Please use this identifier to cite or link to this item: http://hdl.handle.net/1893/18182
Appears in Collections:Biological and Environmental Sciences Journal Articles
Peer Review Status: Refereed
Title: A Novel Approach to Assessing the Prevalence and Drivers of Illegal Bushmeat Hunting in the Serengeti
Authors: Nuno, Ana
Bunnefeld, Nils
Naiman, Loiruck C
Milner-Gulland, Eleanor J
Contact Email: nils.bunnefeld@stir.ac.uk
Keywords: compliance
indirect questioning
poaching
sensitive questions
UCT
uncertainty
unmatched-count technique
caza furtiva
conformidad
cuestionamientos indirectos
incertidumbre
preguntas delicadas
técnica de conteos sin equivalente (TCSE)
Issue Date: Dec-2013
Publisher: Wiley-Blackwell for Society for Conservation Biology
Citation: Nuno A, Bunnefeld N, Naiman LC & Milner-Gulland EJ (2013) A Novel Approach to Assessing the Prevalence and Drivers of Illegal Bushmeat Hunting in the Serengeti, Conservation Biology, 27 (6), pp. 1355-1365.
Abstract: Assessing anthropogenic effects on biological diversity, identifying drivers of human behavior, and motivating behavioral change are at the core of effective conservation. Yet knowledge of people's behaviors is often limited because the true extent of natural resource exploitation is difficult to ascertain, particularly if it is illegal. To obtain estimates of rule-breaking behavior, a technique has been developed with which to ask sensitive questions. We used this technique, unmatched-count technique (UCT), to provide estimates of bushmeat poaching, to determine motivation and seasonal and spatial distribution of poaching, and to characterize poaching households in the Serengeti. We also assessed the potential for survey biases on the basis of respondent perceptions of understanding, anonymity, and discomfort. Eighteen percent of households admitted to being involved in hunting. Illegal bushmeat hunting was more likely in households with seasonal or full-time employment, lower household size, and longer household residence in the village. The majority of respondents found the UCT questions easy to understand and were comfortable answering them. Our results suggest poaching remains widespread in the Serengeti and current alternative sources of income may not be sufficiently attractive to compete with the opportunities provided by hunting. We demonstrate that the UCT is well suited to investigating noncompliance in conservation because it reduces evasive responses, resulting in more accurate estimates, and is technically simple to apply. We suggest that the UCT could be more widely used, with the trade-off being the increased complexity of data analyses and requirement for large sample sizes.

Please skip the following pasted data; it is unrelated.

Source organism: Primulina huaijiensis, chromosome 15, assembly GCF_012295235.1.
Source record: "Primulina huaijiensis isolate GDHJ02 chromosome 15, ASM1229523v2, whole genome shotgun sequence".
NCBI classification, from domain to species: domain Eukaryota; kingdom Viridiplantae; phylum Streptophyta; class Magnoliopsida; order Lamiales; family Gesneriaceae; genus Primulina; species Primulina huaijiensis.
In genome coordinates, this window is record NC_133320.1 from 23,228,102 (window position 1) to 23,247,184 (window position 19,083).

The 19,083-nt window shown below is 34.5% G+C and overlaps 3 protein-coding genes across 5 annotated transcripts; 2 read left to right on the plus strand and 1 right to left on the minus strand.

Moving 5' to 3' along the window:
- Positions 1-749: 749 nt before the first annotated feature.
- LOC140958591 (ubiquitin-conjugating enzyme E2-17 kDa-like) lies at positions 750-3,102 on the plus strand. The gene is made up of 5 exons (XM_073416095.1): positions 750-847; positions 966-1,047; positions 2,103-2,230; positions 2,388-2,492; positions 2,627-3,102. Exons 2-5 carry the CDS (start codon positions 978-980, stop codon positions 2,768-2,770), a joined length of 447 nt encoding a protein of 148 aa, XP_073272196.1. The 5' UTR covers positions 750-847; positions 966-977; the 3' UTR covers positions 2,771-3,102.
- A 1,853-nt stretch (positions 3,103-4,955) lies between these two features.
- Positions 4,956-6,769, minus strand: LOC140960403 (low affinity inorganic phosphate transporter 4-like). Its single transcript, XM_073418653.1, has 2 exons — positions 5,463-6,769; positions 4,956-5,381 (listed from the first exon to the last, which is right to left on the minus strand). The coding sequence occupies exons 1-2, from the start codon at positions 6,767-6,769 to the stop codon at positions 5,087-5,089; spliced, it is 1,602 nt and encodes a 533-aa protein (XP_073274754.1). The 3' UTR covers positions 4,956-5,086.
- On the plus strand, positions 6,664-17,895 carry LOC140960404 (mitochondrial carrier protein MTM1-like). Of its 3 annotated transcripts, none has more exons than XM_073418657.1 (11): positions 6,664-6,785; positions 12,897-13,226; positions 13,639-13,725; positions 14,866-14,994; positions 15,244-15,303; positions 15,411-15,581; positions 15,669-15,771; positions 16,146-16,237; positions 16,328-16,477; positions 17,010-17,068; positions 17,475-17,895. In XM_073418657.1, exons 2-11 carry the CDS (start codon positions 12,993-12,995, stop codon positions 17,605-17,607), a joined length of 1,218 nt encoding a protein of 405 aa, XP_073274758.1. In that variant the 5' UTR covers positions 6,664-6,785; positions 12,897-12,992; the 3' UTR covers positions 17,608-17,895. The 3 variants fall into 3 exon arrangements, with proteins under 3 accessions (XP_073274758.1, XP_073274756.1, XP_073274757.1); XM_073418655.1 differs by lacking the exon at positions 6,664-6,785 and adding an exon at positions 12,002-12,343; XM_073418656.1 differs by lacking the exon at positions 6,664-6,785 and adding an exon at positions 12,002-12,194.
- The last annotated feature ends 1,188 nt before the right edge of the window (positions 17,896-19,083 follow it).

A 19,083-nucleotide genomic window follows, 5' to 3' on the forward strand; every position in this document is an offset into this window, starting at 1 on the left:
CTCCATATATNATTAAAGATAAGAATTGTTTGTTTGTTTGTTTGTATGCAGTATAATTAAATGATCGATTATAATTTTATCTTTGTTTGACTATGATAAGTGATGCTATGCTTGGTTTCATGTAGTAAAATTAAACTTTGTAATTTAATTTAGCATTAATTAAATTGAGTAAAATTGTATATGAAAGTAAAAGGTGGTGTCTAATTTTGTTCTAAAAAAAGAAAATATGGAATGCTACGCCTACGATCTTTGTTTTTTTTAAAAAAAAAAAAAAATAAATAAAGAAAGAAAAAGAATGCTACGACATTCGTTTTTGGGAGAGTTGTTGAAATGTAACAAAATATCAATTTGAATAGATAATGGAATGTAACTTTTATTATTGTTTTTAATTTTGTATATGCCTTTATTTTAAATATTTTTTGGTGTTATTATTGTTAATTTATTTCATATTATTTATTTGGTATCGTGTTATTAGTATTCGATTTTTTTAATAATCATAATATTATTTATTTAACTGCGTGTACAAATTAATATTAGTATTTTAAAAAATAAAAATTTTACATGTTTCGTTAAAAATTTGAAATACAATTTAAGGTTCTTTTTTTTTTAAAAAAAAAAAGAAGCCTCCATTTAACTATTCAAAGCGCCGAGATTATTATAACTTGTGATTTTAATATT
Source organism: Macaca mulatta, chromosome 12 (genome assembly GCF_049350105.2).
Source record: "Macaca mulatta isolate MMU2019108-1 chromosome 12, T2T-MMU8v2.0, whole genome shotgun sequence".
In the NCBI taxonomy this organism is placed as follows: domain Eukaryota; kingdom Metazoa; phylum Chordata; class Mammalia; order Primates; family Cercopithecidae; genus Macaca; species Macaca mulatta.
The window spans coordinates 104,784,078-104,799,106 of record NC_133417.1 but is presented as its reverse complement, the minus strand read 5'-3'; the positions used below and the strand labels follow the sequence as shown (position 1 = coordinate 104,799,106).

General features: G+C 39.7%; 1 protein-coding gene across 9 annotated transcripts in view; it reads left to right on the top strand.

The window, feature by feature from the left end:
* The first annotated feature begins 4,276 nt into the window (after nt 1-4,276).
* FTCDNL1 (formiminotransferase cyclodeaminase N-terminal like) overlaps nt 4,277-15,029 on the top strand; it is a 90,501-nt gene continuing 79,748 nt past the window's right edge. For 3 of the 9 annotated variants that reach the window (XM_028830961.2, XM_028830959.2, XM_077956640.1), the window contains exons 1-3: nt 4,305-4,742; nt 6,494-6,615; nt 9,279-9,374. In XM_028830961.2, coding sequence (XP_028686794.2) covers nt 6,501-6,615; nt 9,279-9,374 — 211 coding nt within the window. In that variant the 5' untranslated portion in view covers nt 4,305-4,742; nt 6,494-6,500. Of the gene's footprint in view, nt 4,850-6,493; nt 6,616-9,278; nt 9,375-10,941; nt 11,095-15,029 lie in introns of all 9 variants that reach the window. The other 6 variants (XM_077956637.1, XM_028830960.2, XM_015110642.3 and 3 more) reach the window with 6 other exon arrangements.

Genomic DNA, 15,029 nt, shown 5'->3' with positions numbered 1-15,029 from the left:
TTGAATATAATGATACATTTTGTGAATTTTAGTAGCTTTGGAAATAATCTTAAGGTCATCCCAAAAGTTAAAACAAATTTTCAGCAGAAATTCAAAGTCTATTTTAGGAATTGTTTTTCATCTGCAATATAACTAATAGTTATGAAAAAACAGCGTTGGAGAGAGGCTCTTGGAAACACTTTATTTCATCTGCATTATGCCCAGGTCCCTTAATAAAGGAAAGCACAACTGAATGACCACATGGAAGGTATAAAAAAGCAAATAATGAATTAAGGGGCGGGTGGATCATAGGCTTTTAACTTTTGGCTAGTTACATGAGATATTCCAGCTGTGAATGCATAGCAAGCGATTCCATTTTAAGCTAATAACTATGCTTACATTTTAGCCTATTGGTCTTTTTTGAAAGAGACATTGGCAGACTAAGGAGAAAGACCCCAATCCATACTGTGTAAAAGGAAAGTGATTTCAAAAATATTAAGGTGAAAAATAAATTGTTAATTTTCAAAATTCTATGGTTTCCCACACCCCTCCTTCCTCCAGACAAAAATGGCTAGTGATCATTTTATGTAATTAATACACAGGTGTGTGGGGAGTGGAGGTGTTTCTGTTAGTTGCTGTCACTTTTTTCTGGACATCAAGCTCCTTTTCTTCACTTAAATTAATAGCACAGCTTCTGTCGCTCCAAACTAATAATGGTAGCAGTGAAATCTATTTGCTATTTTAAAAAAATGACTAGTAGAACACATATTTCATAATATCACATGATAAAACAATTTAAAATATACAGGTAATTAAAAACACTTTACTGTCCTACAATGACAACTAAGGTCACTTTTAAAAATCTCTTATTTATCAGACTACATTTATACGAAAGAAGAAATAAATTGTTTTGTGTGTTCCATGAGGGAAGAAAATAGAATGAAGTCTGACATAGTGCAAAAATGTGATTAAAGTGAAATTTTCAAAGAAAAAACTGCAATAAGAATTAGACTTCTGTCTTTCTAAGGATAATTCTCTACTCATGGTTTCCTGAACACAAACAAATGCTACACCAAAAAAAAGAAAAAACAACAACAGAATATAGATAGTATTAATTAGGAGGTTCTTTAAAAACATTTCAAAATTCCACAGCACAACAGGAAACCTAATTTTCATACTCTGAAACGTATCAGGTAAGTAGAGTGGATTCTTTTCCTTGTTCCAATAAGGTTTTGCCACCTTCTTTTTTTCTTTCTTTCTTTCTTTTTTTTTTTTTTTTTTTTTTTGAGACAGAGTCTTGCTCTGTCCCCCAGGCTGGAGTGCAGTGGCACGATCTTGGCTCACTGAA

Type: Journal Article
URI: http://hdl.handle.net/1893/18182
DOI Link: http://dx.doi.org/10.1111/cobi.12124
Rights: © 2013 The Authors. Conservation Biology published by Wiley Periodicals, Inc., on behalf of the Society for Conservation Biology. This is an open access article under the terms of the Creative Commons Attribution-NonCommercial License, which permits use, distribution and reproduction in any medium, provided the original work is properly cited and is not used for commercial purposes.
Affiliation: Imperial College London
Biological and Environmental Sciences
Frankfurt Zoological Society
Imperial College London

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